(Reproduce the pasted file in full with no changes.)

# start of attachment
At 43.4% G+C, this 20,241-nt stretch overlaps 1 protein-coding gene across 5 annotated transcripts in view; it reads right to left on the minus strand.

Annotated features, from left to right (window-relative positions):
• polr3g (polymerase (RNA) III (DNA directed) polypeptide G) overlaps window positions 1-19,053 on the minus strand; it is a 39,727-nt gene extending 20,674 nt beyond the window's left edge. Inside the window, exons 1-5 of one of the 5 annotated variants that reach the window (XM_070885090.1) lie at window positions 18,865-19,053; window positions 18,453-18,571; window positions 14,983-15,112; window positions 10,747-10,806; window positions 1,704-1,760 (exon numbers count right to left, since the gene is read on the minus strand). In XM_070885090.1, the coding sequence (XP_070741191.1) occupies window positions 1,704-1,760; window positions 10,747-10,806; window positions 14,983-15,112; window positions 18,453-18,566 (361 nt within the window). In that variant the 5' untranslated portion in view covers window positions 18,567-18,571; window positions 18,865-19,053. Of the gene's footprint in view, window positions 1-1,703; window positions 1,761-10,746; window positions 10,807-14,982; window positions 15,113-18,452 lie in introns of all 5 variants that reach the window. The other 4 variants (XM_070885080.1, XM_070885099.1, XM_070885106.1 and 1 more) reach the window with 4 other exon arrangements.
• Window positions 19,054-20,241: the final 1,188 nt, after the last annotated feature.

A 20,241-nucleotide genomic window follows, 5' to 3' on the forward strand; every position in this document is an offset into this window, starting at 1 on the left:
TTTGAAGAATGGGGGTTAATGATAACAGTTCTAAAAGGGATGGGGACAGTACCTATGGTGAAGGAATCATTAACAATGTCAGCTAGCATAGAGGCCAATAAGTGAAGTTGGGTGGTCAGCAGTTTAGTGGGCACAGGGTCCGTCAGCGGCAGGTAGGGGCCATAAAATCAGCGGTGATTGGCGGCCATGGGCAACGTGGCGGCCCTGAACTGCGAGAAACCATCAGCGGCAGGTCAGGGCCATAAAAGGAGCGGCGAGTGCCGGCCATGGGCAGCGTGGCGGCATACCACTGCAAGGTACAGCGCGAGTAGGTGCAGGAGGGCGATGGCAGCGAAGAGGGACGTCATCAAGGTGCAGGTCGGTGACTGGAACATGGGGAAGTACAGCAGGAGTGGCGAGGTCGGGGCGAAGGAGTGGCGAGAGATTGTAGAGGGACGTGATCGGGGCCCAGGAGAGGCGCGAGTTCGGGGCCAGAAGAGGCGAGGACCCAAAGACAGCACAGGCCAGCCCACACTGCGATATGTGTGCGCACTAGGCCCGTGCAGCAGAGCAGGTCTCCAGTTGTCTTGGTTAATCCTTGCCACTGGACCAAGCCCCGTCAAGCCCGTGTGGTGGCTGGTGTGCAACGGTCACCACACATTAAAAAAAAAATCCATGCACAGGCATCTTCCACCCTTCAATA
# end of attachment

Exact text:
At 43.4% G+C, this 20,241-nt stretch overlaps 1 protein-coding gene across 5 annotated transcripts in view; it reads right to left on the minus strand.

Annotated features, from left to right (window-relative positions):
• polr3g (polymerase (RNA) III (DNA directed) polypeptide G) overlaps window positions 1-19,053 on the minus strand; it is a 39,727-nt gene extending 20,674 nt beyond the window's left edge. Inside the window, exons 1-5 of one of the 5 annotated variants that reach the window (XM_070885090.1) lie at window positions 18,865-19,053; window positions 18,453-18,571; window positions 14,983-15,112; window positions 10,747-10,806; window positions 1,704-1,760 (exon numbers count right to left, since the gene is read on the minus strand). In XM_070885090.1, the coding sequence (XP_070741191.1) occupies window positions 1,704-1,760; window positions 10,747-10,806; window positions 14,983-15,112; window positions 18,453-18,566 (361 nt within the window). In that variant the 5' untranslated portion in view covers window positions 18,567-18,571; window positions 18,865-19,053. Of the gene's footprint in view, window positions 1-1,703; window positions 1,761-10,746; window positions 10,807-14,982; window positions 15,113-18,452 lie in introns of all 5 variants that reach the window. The other 4 variants (XM_070885080.1, XM_070885099.1, XM_070885106.1 and 1 more) reach the window with 4 other exon arrangements.
• Window positions 19,054-20,241: the final 1,188 nt, after the last annotated feature.

A 20,241-nucleotide genomic window follows, 5' to 3' on the forward strand; every position in this document is an offset into this window, starting at 1 on the left:
TTTGAAGAATGGGGGTTAATGATAACAGTTCTAAAAGGGATGGGGACAGTACCTATGGTGAAGGAATCATTAACAATGTCAGCTAGCATAGAGGCCAATAAGTGAAGTTGGGTGGTCAGCAGTTTAGTGGGCACAGGGTCCGTCAGCGGCAGGTAGGGGCCATAAAATCAGCGGTGATTGGCGGCCATGGGCAACGTGGCGGCCCTGAACTGCGAGAAACCATCAGCGGCAGGTCAGGGCCATAAAAGGAGCGGCGAGTGCCGGCCATGGGCAGCGTGGCGGCATACCACTGCAAGGTACAGCGCGAGTAGGTGCAGGAGGGCGATGGCAGCGAAGAGGGACGTCATCAAGGTGCAGGTCGGTGACTGGAACATGGGGAAGTACAGCAGGAGTGGCGAGGTCGGGGCGAAGGAGTGGCGAGAGATTGTAGAGGGACGTGATCGGGGCCCAGGAGAGGCGCGAGTTCGGGGCCAGAAGAGGCGAGGACCCAAAGACAGCACAGGCCAGCCCACACTGCGATATGTGTGCGCACTAGGCCCGTGCAGCAGAGCAGGTCTCCAGTTGTCTTGGTTAATCCTTGCCACTGGACCAAGCCCCGTCAAGCCCGTGTGGTGGCTGGTGTGCAACGGTCACCACACATTAAAAAAAAAATCCATGCACAGGCATCTTCCACCCTTCAATA